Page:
Holder to prosecutors: ‘Your job is to do justice’

April 9, 2009

Yesterday new assistant U.S. attorneys being sworn in at a Washington, D.C. ceremony got a surprise guest speaker: their boss, Attorney General Eric Holder.

holder41Holder, speaking as investigators are probing allegations of prosecutorial misconduct in the handling of the criminal corruption case of former Sen. Ted Stevens, reiterated to the new prosecutors that their goal should be obtaining justice, not just a conviction.

“Your job as assistant U.S. attorneys is not to convict people,” Holder said, according to the AP. “Your job is not to win cases. Your job is to do justice. Your job is in every case, every decision that you make, to do the right thing. Anybody who asks you to do something other than that is to be ignored. Any policy that is at tension with that is to be questioned and brought to my attention. And I mean that.”

Holder, whose appearance at the event was not announced, addressed the Stevens case specifically. “There were mistakes made in the Stevens case,” he said. “We’ll see exactly what those mistakes were all about. …There are going to be a lot of articles, I suspect you’re going in newspapers over the next couple of days, about how things have gone wrong in the department. A lot of these articles are going to be unfair. And yet we have to deal with those perceptions. We’re capable of dealing with them, but the only way ultimately that we’re going to restore faith in this department is through the work that you all do.”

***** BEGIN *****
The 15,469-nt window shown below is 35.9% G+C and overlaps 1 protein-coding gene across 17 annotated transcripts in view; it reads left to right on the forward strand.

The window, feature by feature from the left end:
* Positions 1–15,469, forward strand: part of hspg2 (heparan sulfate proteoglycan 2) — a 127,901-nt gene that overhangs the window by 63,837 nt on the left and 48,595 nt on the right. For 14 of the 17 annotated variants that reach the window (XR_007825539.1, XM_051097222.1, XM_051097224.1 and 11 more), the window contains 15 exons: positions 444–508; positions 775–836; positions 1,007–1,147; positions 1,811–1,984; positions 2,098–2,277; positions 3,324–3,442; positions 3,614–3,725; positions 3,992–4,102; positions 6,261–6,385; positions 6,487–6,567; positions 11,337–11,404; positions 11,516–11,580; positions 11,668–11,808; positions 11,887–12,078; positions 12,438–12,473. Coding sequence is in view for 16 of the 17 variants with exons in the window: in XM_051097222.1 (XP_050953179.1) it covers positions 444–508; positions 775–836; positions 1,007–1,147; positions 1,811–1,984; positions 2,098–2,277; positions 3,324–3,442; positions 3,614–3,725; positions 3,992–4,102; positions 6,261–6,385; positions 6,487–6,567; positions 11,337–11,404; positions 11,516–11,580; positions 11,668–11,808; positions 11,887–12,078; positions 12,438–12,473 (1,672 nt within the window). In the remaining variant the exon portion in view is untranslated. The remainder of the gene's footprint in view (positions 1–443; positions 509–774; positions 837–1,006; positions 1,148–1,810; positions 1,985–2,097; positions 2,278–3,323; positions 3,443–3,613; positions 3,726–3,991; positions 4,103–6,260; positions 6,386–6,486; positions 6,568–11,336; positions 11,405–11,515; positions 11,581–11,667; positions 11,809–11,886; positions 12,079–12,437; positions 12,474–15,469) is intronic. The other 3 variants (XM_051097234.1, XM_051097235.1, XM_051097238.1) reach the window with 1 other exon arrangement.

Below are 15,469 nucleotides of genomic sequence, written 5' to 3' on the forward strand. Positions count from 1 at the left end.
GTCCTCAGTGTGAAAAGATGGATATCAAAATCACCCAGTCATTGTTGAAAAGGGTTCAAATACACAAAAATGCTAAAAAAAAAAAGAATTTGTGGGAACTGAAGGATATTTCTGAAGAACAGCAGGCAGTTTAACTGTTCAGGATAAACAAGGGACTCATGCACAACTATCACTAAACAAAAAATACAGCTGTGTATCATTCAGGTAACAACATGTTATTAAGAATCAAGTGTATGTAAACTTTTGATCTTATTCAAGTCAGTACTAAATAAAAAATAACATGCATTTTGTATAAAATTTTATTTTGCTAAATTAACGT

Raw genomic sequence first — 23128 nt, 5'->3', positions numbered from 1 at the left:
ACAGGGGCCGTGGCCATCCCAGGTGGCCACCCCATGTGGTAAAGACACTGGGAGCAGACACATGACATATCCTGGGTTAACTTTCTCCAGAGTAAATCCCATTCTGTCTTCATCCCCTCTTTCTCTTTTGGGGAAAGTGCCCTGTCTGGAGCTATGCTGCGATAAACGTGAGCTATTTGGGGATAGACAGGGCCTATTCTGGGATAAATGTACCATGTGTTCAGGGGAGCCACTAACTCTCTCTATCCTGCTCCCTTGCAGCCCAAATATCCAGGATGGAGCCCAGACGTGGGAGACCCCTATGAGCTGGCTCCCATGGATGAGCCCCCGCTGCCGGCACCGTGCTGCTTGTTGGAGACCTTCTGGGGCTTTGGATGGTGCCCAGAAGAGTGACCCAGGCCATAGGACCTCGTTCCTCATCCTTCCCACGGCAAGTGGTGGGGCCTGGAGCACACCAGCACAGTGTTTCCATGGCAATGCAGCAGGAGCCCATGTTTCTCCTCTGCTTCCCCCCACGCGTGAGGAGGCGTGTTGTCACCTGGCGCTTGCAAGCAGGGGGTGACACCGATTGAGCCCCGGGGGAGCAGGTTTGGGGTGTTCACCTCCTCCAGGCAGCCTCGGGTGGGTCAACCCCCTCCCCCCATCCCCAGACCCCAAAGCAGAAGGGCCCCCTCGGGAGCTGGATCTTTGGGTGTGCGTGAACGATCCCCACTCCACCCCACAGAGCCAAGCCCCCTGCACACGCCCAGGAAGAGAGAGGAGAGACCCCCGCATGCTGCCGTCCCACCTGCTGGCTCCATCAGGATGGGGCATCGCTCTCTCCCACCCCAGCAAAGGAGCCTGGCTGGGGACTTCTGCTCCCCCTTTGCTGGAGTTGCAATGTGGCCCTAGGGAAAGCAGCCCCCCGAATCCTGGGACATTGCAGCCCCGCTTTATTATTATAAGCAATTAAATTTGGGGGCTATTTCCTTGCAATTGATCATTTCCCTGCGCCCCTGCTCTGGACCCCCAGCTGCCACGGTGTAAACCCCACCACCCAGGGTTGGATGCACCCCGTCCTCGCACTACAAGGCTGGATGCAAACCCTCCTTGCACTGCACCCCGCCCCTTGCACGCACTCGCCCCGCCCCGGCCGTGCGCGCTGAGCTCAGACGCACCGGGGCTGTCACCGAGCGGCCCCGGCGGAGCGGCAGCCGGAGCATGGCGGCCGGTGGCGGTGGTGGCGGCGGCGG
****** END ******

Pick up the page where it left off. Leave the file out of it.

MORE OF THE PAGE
Restoring that faith means that prosecutors cannot sacrifice justice in pursuit of a guilty verdict, Holder said. “You are expected to do nothing more than the right thing. Anything other than that is unacceptable,” he said.

AAJ CEO stepping down

April 9, 2009

This week Jon Haber, CEO of the American Association for Justice, the country’s largest trial lawyers group, announced he is stepping down.

Haber, who has held the position for four years, said that the time was right for a change at the top, given the current “pro-civil justice President and Congress.”

“Because we are in such a strong position, I have decided this is the best time for me to step down to take on new challenges,” Haber said in a statement.  “The new pro-civil justice environment has put the organization in the strongest position it has been in a generation.  This time period also presents opportunities for those seeking the next challenge in their careers when it comes to fighting for justice and progressive values.  I am considering several very promising opportunities.”

Attorney bloggers on InjuryBoard.com had praise for Haber’s work. “He brought the AAJ into the current century by updating its use of technology and making it appreciate what needed to be done to better advocate the ‘People Over Profits’ philosophy of the organization,” wrote attorney Mike Schneider.

Mike Bryant added: “Jon was the leader in bringing the organization into the advanced technical world. As an organization of and for plaintiff lawyers it is a hard fought battle with insurance, pharmaceutical, and big business interests.”

No word yet on who Haber’s replacement will be.

Supreme Court agrees to agree

April 8, 2009